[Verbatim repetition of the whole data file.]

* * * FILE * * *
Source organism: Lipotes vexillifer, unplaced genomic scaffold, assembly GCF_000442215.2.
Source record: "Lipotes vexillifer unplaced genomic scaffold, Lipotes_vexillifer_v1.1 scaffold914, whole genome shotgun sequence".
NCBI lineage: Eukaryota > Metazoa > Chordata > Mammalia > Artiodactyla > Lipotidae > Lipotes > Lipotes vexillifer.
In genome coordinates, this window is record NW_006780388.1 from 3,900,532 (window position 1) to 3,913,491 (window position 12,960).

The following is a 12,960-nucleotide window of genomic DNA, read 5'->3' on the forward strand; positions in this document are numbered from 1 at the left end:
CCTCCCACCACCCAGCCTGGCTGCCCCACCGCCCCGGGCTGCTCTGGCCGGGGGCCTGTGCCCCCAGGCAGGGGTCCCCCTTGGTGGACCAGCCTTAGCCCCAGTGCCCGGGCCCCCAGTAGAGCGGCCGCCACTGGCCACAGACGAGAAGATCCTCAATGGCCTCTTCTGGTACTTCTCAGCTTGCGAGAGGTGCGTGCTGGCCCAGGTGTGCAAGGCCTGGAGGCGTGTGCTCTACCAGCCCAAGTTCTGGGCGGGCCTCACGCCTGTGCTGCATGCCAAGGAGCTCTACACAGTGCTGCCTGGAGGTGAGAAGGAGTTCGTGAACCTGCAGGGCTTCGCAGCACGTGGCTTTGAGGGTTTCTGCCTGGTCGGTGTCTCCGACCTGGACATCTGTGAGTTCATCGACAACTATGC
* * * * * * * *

Source organism: Lipotes vexillifer, unplaced genomic scaffold, assembly GCF_000442215.2.
Source record: "Lipotes vexillifer unplaced genomic scaffold, Lipotes_vexillifer_v1.1 scaffold914, whole genome shotgun sequence".
NCBI lineage: Eukaryota > Metazoa > Chordata > Mammalia > Artiodactyla > Lipotidae > Lipotes > Lipotes vexillifer.
In genome coordinates, this window is record NW_006780388.1 from 3,900,532 (window position 1) to 3,913,491 (window position 12,960).

The following is a 12,960-nucleotide window of genomic DNA, read 5'->3' on the forward strand; positions in this document are numbered from 1 at the left end:
CCTCCCACCACCCAGCCTGGCTGCCCCACCGCCCCGGGCTGCTCTGGCCGGGGGCCTGTGCCCCCAGGCAGGGGTCCCCCTTGGTGGACCAGCCTTAGCCCCAGTGCCCGGGCCCCCAGTAGAGCGGCCGCCACTGGCCACAGACGAGAAGATCCTCAATGGCCTCTTCTGGTACTTCTCAGCTTGCGAGAGGTGCGTGCTGGCCCAGGTGTGCAAGGCCTGGAGGCGTGTGCTCTACCAGCCCAAGTTCTGGGCGGGCCTCACGCCTGTGCTGCATGCCAAGGAGCTCTACACAGTGCTGCCTGGAGGTGAGAAGGAGTTCGTGAACCTGCAGGGCTTCGCAGCACGTGGCTTTGAGGGTTTCTGCCTGGTCGGTGTCTCCGACCTGGACATCTGTGAGTTCATCGACAACTATGC